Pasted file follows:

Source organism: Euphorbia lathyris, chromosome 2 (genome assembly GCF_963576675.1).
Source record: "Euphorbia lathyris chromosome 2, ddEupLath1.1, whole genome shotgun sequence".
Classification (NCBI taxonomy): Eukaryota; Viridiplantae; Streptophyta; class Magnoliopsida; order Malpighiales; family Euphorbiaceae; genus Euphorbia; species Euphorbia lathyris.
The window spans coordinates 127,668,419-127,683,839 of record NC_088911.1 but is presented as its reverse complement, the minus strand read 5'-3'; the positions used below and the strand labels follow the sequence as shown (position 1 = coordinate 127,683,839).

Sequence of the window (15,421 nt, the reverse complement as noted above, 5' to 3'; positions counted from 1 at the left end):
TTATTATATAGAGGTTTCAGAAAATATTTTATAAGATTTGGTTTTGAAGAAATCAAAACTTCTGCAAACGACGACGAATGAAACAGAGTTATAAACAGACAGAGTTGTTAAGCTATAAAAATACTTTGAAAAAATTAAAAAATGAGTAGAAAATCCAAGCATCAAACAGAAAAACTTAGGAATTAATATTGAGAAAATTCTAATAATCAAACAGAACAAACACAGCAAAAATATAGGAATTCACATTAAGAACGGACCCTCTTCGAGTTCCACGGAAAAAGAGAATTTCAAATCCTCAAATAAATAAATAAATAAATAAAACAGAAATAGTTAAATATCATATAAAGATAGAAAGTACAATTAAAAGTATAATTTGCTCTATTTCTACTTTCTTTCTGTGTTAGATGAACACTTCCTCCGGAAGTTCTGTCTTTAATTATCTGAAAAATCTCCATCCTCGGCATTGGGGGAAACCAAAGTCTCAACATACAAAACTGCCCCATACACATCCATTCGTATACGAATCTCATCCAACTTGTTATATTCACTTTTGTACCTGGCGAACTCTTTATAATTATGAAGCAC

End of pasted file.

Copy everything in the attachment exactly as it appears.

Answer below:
Source organism: Euphorbia lathyris, chromosome 2 (genome assembly GCF_963576675.1).
Source record: "Euphorbia lathyris chromosome 2, ddEupLath1.1, whole genome shotgun sequence".
Classification (NCBI taxonomy): Eukaryota; Viridiplantae; Streptophyta; class Magnoliopsida; order Malpighiales; family Euphorbiaceae; genus Euphorbia; species Euphorbia lathyris.
The window spans coordinates 127,668,419-127,683,839 of record NC_088911.1 but is presented as its reverse complement, the minus strand read 5'-3'; the positions used below and the strand labels follow the sequence as shown (position 1 = coordinate 127,683,839).

Sequence of the window (15,421 nt, the reverse complement as noted above, 5' to 3'; positions counted from 1 at the left end):
TTATTATATAGAGGTTTCAGAAAATATTTTATAAGATTTGGTTTTGAAGAAATCAAAACTTCTGCAAACGACGACGAATGAAACAGAGTTATAAACAGACAGAGTTGTTAAGCTATAAAAATACTTTGAAAAAATTAAAAAATGAGTAGAAAATCCAAGCATCAAACAGAAAAACTTAGGAATTAATATTGAGAAAATTCTAATAATCAAACAGAACAAACACAGCAAAAATATAGGAATTCACATTAAGAACGGACCCTCTTCGAGTTCCACGGAAAAAGAGAATTTCAAATCCTCAAATAAATAAATAAATAAATAAAACAGAAATAGTTAAATATCATATAAAGATAGAAAGTACAATTAAAAGTATAATTTGCTCTATTTCTACTTTCTTTCTGTGTTAGATGAACACTTCCTCCGGAAGTTCTGTCTTTAATTATCTGAAAAATCTCCATCCTCGGCATTGGGGGAAACCAAAGTCTCAACATACAAAACTGCCCCATACACATCCATTCGTATACGAATCTCATCCAACTTGTTATATTCACTTTTGTACCTGGCGAACTCTTTATAATTATGAAGCAC